The RAF's new P-8A Poseidon aircraft from below, in the skies over NAS Jacksonville in 2019 (Picture: MOD).

P-8A Poseidon: What Is The RAF's New Aircraft?

Nine P-8A Poseidons will eventually operate from RAF Lossiemouth in Scotland and are expected to be in the UK by the end of the year.

The RAF's new P-8A Poseidon aircraft from below, in the skies over NAS Jacksonville in 2019 (Picture: MOD).

The Royal Air Force has welcomed its sixth submarine hunter P-8A Poseidon aircraft to RAF Lossiemouth.

The RAF airfield in Moray has been undergoing an upgrade costing £360m in total ahead of the arrival of the Poseidon fleet.

A £100m "state-of-the-art" facility for the P-8As at RAF Lossiemouth was handed over to the Ministry of Defence (MOD) in July 2020 and was officially opened later that year, in November.

WATCH: P-8A's first flight with the RAF Red Arrows.

The fourth P-8A Poseidon, Spirit of Reykjavik arrived at Lossiemouth from the US last November.

Two more of the aircraft, the Pride of Moray and Terence Bulloch, arrived the month before.

The facility took two years to build and can hold up to three of the Royal Air Force's eventual nine P-8A Poseidon aircraft.

It is more than 33,000 sq m in size and has training and mission support facilities, including advanced simulators, as well as accommodation for two squadrons.

The two P-8A Poseidon aircraft simulators have been delivered at the new £100m facility at the base, supporting pilots flying the UK's new Poseidon fleet.

Until recently, the aircraft had been based at Kinloss, a British Army barracks 12 miles along the coast, which was formerly a Royal Air Force site.

The role of Poseidon

P-8As are equipped with sensors and weapons systems designed for anti-submarine warfare, and will also carry out surveillance and search and rescue missions, according to the RAF.

They fill the role left by the RAF's previous maritime patrol aircraft, the Nimrod, which was retired in 2010. 

Based on the Boeing 737-800 airliner, the contract to develop the P-8A for the United States military was granted in 2004, and the first Poseidon flew in 2009.

The US Navy began operating the P-8A in 2013 and variations of the aircraft are in service with the Indian Navy and the Royal Australian Air Force.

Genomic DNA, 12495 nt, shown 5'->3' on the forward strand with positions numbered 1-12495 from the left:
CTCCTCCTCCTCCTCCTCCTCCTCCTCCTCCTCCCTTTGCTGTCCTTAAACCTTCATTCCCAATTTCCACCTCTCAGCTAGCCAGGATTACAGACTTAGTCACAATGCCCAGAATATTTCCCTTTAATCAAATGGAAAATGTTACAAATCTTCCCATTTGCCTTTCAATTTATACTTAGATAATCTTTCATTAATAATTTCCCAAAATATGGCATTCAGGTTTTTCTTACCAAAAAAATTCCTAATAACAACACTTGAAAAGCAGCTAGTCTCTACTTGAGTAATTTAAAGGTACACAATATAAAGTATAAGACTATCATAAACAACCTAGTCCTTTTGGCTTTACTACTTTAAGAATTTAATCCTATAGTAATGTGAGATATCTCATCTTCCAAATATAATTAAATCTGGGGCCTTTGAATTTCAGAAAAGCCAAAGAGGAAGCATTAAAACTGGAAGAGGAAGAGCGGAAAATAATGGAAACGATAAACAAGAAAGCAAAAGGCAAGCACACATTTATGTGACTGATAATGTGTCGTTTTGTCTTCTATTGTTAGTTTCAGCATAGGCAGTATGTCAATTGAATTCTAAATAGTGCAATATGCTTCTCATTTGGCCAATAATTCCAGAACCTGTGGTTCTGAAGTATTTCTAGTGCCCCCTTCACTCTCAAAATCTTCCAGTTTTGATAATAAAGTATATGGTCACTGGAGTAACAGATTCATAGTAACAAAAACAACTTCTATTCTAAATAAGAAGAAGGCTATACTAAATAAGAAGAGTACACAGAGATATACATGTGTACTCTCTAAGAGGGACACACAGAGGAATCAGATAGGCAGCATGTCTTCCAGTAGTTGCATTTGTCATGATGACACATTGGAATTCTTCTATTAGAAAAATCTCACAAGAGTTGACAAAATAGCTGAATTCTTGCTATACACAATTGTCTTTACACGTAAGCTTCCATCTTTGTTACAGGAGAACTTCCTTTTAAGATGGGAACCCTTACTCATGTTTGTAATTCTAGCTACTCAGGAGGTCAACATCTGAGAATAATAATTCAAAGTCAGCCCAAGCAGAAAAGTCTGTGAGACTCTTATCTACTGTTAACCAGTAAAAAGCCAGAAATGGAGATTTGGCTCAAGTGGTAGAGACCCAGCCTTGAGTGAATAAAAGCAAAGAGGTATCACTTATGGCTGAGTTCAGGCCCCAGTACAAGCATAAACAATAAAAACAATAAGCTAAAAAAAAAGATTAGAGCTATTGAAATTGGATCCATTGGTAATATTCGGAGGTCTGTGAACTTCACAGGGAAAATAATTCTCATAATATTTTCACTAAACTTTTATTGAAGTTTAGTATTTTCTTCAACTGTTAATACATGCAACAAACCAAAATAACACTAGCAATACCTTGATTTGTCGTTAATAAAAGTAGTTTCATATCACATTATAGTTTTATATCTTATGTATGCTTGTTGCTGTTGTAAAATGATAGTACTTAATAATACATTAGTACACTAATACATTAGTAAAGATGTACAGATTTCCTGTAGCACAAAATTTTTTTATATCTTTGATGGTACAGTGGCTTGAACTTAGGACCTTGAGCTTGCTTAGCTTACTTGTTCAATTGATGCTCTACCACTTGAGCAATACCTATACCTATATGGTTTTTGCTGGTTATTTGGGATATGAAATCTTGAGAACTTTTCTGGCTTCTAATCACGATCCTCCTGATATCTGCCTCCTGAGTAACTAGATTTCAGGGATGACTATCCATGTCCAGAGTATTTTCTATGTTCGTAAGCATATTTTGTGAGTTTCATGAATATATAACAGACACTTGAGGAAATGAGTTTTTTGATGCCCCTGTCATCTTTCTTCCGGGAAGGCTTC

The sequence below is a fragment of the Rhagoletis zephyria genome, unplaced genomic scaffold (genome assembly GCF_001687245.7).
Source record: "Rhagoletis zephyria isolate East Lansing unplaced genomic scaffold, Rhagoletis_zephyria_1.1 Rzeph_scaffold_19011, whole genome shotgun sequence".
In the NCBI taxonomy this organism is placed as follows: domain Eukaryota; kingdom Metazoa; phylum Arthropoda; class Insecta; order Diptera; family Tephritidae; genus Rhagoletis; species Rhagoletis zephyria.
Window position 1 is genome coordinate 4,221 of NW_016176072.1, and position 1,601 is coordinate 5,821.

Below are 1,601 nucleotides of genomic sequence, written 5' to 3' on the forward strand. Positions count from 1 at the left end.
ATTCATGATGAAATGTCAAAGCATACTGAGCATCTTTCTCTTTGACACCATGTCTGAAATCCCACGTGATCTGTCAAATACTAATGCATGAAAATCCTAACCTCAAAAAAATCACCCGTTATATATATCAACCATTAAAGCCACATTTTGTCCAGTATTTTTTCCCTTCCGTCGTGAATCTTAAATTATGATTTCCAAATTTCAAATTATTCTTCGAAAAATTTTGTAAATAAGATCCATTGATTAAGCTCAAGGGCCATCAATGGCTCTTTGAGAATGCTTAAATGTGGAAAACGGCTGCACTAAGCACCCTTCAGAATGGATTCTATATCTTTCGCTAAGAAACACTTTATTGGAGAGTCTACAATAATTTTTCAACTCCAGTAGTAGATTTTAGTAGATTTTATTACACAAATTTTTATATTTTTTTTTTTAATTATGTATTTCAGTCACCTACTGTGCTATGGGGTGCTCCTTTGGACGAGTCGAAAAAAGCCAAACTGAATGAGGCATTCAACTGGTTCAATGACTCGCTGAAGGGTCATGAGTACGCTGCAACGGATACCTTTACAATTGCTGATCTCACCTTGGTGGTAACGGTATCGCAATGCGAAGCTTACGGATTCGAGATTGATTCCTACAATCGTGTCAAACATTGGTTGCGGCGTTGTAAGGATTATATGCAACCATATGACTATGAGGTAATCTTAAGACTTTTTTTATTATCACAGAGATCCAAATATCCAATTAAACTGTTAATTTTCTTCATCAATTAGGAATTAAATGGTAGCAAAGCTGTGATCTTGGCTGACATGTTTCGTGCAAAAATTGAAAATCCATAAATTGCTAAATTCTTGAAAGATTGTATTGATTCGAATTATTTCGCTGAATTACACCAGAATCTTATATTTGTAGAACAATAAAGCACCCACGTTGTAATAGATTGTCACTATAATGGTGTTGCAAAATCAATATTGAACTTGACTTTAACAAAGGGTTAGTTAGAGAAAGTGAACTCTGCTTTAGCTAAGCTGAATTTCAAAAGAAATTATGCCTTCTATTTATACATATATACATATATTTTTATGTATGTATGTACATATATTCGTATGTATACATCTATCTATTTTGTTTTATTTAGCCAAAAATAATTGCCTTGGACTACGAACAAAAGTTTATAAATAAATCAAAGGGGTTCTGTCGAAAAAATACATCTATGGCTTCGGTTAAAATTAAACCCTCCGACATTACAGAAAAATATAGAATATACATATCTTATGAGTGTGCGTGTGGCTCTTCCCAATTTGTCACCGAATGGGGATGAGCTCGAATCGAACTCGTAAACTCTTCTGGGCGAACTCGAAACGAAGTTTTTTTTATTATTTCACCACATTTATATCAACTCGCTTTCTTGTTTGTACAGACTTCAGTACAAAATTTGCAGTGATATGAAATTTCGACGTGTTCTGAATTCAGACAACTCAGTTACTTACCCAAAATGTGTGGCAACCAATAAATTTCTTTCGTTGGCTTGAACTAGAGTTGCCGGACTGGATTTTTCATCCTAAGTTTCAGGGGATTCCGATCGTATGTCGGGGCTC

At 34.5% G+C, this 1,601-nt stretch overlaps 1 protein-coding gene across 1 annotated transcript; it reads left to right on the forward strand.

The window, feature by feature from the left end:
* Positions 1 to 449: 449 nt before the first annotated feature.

The RAF received its first P-8A last October during a ceremony in the United States.

The aircraft is equipped with a range of search and tracking systems, including:

  • An APY-10 radar providing high-resolution mapping.  
  • An acoustic sensor system.
  • An IR turret and electronic support measures (ESM).

It also carries torpedos.

WATCH: RAF's fourth submarine hunter lands at new home.

Defence analyst Tim Ripley, from Jane's Defence Weekly, told Forces News earlier in the year: "For 10 years, the RAF has not had a maritime patrol aircraft so this is a major development.

"It is a different type of maritime patrol aircraft. It's not built in the way that the Royal Air Force has operated maritime patrol aircraft in the past.

"It's a converted airliner, so it's not designed to operate at a low level, which is the way that previous generations of British maritime patrol aircraft have operated," he added.

"It was supposed to have a suite of high-level weapons and sonobuoys that could be dropped from a high level – so far, the US Navy has not brought those systems into service.

"So, we have to wait and see how good the P-8A will be in its new role without its complete suite of weapons and sensors."

Nine P-8A Poseidons are expected to operate from RAF Lossiemouth, with the MOD having spent £3bn on the fleet.

All nine aircraft are expected to be in the UK by the end of 2021.

Boeing P-8A Poseidon

Approximate Specifications:

  • Height: 42ft 1¼in/13m
  • Length: 130ft/40m
  • Wingspan: 123ft/37m
  • Speed: 490kt/907kmh
  • Range: 4,500 miles/7,242km
  • Ceiling: 41,000ft